Cycling has always been less about the technology and more about the exhilaration and just plain fun of “going” using your body as the power source. But since a helmet is now a part of the equation (and a really important one), it makes sense to bring in the world of music and communication that otherwise gets ignored until you reach your destination. The Coros Linx Smart Cycling Helmet provides the means for head-protection as well as head-hearing capabilities. And it does it in a sensible and efficient manner that makes it a worthwhile part of any ride.
There’s a lot of technology packed into this helmet; having a polycarbonate-derived cool look and choice of 3 color schemes (black, white, orange, and in two sizes — Medium (21 ¼ – 23″ 6 ¾ – 7 ¼ hat) and Large (22 1/2-24”/7 1/8 – 7 3/4 hat). What we have here is a performance road cycling helmet with a high speed, low drag aerodynamic design. Plus 15 vents providing an airflow vent cooling process so that hair, while getting mussed, doesn’t get all sticky on those days where the sun is beating down. Aiding in a comfortable fit is a foam strip lining, but the real “wearing magic” comes from a ratchet system that dynamically aligns itself with the head of the person putting it on. This also works to improve on “wearability” over extended periods of time. Other attributes of the helmet’s physicality is that it’s rain, water, splash resistant and sweat resistant. All in a CPSU and EU certified helmet weighing in at about 400 grams.
So yes, it’s a road cycling helmet but it definitively isn’t doing the job by its lonesome. Part of the system comes from the helmet and all the bits it contains, but controlling it had better not be done by tapping the helmet — that’s just plain dangerous because the hands need to be kept on the handlebars. So that’s why the remote syncing with the helmet is also handlebar mounted (and easy enough to remove once you get where you are going). What’s cool about the remote (passing completely over the tech being used to keep the sync in place with the smartphone app) is its contour shape: this enables all the buttons to be placed front and center, yet segmented from each other so you don’t accidentally press the wrong one. Powering the speaker is a rechargeable lithium battery with a rated 10+ hours of operation (an LED indicator provides status updates), with the remote having its own button battery.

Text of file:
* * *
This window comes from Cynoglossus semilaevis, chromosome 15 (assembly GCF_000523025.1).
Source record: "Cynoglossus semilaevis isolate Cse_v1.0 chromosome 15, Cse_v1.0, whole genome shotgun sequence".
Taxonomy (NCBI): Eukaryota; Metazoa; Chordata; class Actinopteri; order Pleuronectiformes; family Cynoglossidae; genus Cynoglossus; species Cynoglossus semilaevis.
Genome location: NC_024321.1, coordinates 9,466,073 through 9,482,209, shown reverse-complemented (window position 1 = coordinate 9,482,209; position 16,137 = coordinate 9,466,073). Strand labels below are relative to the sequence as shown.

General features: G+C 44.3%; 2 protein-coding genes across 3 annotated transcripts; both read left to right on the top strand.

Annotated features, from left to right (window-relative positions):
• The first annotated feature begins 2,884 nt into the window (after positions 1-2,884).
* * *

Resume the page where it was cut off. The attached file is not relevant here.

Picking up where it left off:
Now it could be said that the two most important things this speaker-enabled helmet must do is 1)enable the rider to hear what’s being sent to him and 2)enable the rider to talk back to those talking to him. The Linx handles that through sensible and clever applications of technology: in the case of the microphone, its positioning provides for wind resistance to remove the obvious and serious impediment to conveying what the rider is saying. But in the case of the rider “hearing” what’s being said or played, eliminating headphones or earplugs inside the helmet doesn’t seem obvious, because how are you going to get the sound to the rider amidst the obvious cluttered audio sensations that will be going on around him? By using bone conduction, is how. Sound is transmitted “through” the head and so bypasses the open space between sound being generated to hear and the ears that then doing the hearing. Instead, transducers conduct the sound through the bones of the skull directly to the inner ear. This not only makes for a better means for conveying the sound, but also allows for a better transmission of that sound. Or to put is simply, it just sounds better this way. Of course you do have to adjust them to your cheekbones inside the helmet, but it can’t all be automatic, right?
Now about that app, it does what the remote doesn’t (i.e., audio control of volume, track forward/pause/play, communications, etc.). The app manages the ride via GPS, provides for voice navigation and music (playlists) and can share ride data to other popular cycling apps, among a number of other features. Plus should it be needed (hope not), an SOS emergency alert procedure triggered by receiving an impact outside of the normal daily wear. All this presupposes wanting to use it since it’s possible just to pair with your phone and play music or listen to Spotify, etc. as you would with any normal Bluetooth connected speaker. But with the Coros Linx Smart Cycling Helmet, you get all that and a whole lot more. Available in limited quantities (while the company repositions how to best sell it), it will retail at $199.